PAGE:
1. ^ a b Edelson, Edward (1980). Great animals of the movies. Doubleday. p. 85. By the late 1970s, Godzilla films settled down to a comfortable formula. Toho was making two films a year. Each cost in the neighborhood of $1.2 million and could be counted on to earn about $20 million.
  2. ^ メカゴジラの逆襲
  3. ^ 歴代ゴジラ映画作品一覧
  4. ^ a b c Ryfle 1998, p. 361.
  5. ^ 1974's 'Godzilla vs. Mechagodzilla' is One of the Best of the Series
  6. ^ Son of Godzilla (1967) and Terror of Mechagodzilla (1975)
  7. ^ Digital Monster Island - Terror of MechaGodzilla (Power Multimedia / Tailent Video & Multimedia) DVD Review
  8. ^ Ryfle 1998, pp. 205-206.
  9. ^ Ryfle 1998, pp. 204.
  10. ^ Ryfle 1998, pp. 205.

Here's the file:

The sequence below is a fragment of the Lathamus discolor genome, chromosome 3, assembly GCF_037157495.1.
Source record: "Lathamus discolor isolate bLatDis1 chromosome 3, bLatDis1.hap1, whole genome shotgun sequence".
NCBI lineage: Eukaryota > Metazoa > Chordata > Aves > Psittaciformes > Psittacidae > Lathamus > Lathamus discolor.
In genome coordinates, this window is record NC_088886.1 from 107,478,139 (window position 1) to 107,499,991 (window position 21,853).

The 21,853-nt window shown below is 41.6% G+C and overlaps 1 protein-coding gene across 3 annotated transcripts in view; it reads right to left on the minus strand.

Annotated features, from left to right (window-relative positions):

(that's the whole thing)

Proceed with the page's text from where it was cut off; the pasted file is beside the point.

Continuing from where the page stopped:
11. ^ Kalat 1997, p. 146.
  12. ^ http://www.historyvortex.org/SapersteinInterview.html
  13. ^ DVD: Terror of Mechagodzilla (Classic Media)
  14. ^ Kalat 1997, p. 147.
  15. ^ Berra 2010, p. 109.
  16. ^ Ryfle 1998, pp. 215-216.
  17. ^ Patches, Matt (July 25, 2019). "Criterion reveals the collection's 1000th disc: the ultimate Godzilla set". Polygon. Archived from the original on December 17, 2019. Retrieved July 25, 2019.

External linksEdit